”˜Yes sir, I made my first communion today and I feel very proud. Our teacher made us practise with the Ritchie’s Mints and I didn’t feel a bit nervous when I stood up there in front of the priest.’ And as for God? Well I figured that even God might have difficulties seeing everyone no matter how omniscient he was supposed to be, especially since all the boys and girls looked just as we had the year before. That was my logic and I wasn’t far wrong. When we arrived at the church that morning the communion procession was already underway. First came the girls as they made their way up the church, picking their steps carefully for fear of the smallest speck of dirt blemishing the ornamental borders of white needlework. Next were the boys in their dark suits, a cacophony of creaking sounds issuing from the leather of their new shoes. Everything looked as it had twelve short months earlier. A carbon copy I thought. Even Father O’Leary in the same chasuble, its ornate material shaking animatedly as he preached on the subject of the communion and its ongoing importance.’
”˜That would be just like him,’ Bill commented.
Tom did not seem to hear this.
”˜Frankie believed the best way to make the collection without risking detection was to do so in the least conspicuous places in the car park,’ he said. ”˜Jimmy Farrell was one of those ubiquitous figures you see after Sunday mass in every rural parish. Jimmy spoke to everyone, enquired openly of people’s affairs, and moved freely between groups as conversations fluctuated. He drove a Ford Granada which he parked in the same spot every week – next to one of the perimeter walls at the extreme right of the church entrance – and after careful deliberation I settled on this as the seat for my campaign.’
”˜We were no sooner inside the church when I became separated from my parents. A fortunate happening as far as I was concerned. Communion Sunday brought with it an infusion of visitors to the parish and it caused a scarcity of space. Family members used to sitting together found themselves broken up, and shuffling in tentatively beside people they did not know. The service itself lasted about an hour and I was careful not to attach the communion medal to my suit until the recessional hymn began. The choir sang Now Thank We All Our God and I imagined how I’d be giving plenty of thanks outside soon enough. Upon leaving the church, Frankie and I quickly took up our positions. He stood at the other side of the car park and we both waited expectantly as the first of the congregation trickled out. Mostly they were people who had no involvement in the communion day, but this did not dampen their sense of generosity as I soon found out.’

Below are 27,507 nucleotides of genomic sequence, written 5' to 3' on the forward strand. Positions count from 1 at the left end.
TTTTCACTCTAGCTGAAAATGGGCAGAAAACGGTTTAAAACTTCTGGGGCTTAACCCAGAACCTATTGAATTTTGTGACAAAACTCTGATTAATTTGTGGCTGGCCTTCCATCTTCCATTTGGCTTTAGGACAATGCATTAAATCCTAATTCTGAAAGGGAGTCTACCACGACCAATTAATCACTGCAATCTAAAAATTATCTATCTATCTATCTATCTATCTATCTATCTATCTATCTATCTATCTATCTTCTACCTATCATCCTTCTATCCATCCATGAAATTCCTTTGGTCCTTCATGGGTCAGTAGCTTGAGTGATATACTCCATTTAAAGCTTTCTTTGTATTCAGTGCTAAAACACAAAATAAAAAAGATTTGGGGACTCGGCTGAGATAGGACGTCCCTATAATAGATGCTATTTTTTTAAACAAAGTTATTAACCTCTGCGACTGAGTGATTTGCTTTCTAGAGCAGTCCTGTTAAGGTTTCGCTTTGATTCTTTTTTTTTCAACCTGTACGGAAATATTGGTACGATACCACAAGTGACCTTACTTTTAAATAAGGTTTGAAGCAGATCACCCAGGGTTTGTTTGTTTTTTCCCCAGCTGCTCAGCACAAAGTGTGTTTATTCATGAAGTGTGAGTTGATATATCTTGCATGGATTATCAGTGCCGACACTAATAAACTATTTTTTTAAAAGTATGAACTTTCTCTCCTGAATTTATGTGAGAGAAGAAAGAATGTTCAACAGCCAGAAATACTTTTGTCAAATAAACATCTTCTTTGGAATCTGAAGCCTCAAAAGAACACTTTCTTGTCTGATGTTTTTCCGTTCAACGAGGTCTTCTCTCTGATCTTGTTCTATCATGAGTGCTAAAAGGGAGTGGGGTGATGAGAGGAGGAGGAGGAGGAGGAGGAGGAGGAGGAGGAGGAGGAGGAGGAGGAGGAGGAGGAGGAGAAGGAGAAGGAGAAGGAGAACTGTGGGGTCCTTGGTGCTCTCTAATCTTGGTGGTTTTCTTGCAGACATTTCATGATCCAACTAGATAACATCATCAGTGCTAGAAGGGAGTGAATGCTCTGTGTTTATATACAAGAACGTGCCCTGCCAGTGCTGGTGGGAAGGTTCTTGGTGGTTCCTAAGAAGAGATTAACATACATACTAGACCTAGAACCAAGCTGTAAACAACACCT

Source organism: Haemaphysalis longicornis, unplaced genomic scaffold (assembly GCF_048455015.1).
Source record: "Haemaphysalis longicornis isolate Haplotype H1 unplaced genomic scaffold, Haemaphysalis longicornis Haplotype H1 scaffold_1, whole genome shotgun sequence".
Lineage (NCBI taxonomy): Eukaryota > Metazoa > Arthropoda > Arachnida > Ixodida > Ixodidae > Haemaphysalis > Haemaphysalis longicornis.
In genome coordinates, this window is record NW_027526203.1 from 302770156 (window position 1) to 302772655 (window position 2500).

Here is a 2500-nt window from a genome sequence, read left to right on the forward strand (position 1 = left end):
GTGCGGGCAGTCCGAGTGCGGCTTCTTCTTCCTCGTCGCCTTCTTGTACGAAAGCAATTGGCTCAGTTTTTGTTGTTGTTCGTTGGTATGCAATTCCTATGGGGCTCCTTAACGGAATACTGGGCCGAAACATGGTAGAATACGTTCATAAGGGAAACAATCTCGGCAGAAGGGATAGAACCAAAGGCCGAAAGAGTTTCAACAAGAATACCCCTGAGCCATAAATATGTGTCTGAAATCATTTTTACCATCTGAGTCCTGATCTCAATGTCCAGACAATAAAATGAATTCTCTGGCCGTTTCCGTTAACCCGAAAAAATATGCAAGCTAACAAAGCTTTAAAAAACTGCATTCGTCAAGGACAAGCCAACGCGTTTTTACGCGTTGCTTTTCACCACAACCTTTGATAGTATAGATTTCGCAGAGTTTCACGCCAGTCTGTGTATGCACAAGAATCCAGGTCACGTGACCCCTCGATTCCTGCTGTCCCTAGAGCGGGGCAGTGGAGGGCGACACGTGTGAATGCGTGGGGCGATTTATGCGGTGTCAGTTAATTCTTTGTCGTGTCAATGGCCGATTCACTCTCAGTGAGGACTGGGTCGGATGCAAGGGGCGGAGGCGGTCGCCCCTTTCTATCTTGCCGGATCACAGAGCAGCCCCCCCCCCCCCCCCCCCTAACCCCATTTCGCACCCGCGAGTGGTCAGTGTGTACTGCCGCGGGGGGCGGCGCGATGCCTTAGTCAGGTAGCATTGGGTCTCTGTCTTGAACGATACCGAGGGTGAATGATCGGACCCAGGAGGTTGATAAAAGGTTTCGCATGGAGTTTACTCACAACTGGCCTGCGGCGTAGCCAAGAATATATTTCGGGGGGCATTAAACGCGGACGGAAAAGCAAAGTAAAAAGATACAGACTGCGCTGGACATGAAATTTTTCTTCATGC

”˜Jimmy Farrell himself was the first up to me and I can tell you he didn’t hesitate to burrow into his trouser pocket for an old pound note. Next there was Anthony McGee. Anthony was well known in our parish for his trite stories and jokes which he told over and over again, but I remembered how he’d given me a pound note before, and indeed he proved equal to that gesture again.’
”˜Making your first communion young fella, are ya?’ he asked.
”˜Yes sir, I am,’ I replied.
”˜Well don’t spend all of that in the one shop,’ he said, laughing as he’d done the year before when he’d told me the exact same thing.’
”˜Betty Sheridan and her sister-in-law followed directly on from him. Betty was a milliner by profession and her sister-in-law was staying with her for a short while because she was writing a paper on ecclesiology. The churches in our area were of particular interest to her. What was of particular interest to me was the pound and fifty which they summoned up between them and I thanked them repeatedly as they wished me well on my elevated Christian status. And Betty herself was no back of the clock I can tell you. She was a sharp-witted woman who ordinarily saw through such duplicity. But it was communion Sunday and even the likes of Betty was inclined to be taken in a bit more than she normally would be. So were many others, unsuspecting as Betty was. The plan was going off without a hitch. It was very easy money.’
”˜I see. And did you get much money?’ asked Bill.
”˜Much more than I expected,’ said Tom, ”˜by the time Bobby Campion, the leader of the choir, made his contribution I had accumulated almost as many notes and coins as the year previous. When Anne Gilmartin, the local postmistress, made hers I officially surpassed the previous amount. I could hardly believe how well it had gone. At the other end of the car park I could see that Frankie had done just as well as me. There’d been a moment during our collection when I caught his eye and he threw me a big grin and a nod of the head. But I didn’t respond to him. That would be out of character given the circumstances. I knew I had to remain serene and comport myself like the innocent young fella I was supposed to be with the body of Christ inside me for the first time. But after Anne Gilmartin I decided it was time to stop. I signaled this to Frankie. We didn’t meet up to compare our takings. We agreed we could wait until Monday in school. Our car was empty when I got to it. My mother was still in the church absorbed in conversation as she waited on my father who, in turn, was waiting on Father O’Leary. The last of the communion parties had left by the time they emerged from the church. My father was smiling as my mother spoke to him, but his demeanour changed when they got to the car. I knew at once it was because of me.’
”˜Why was that?’ asked Bill.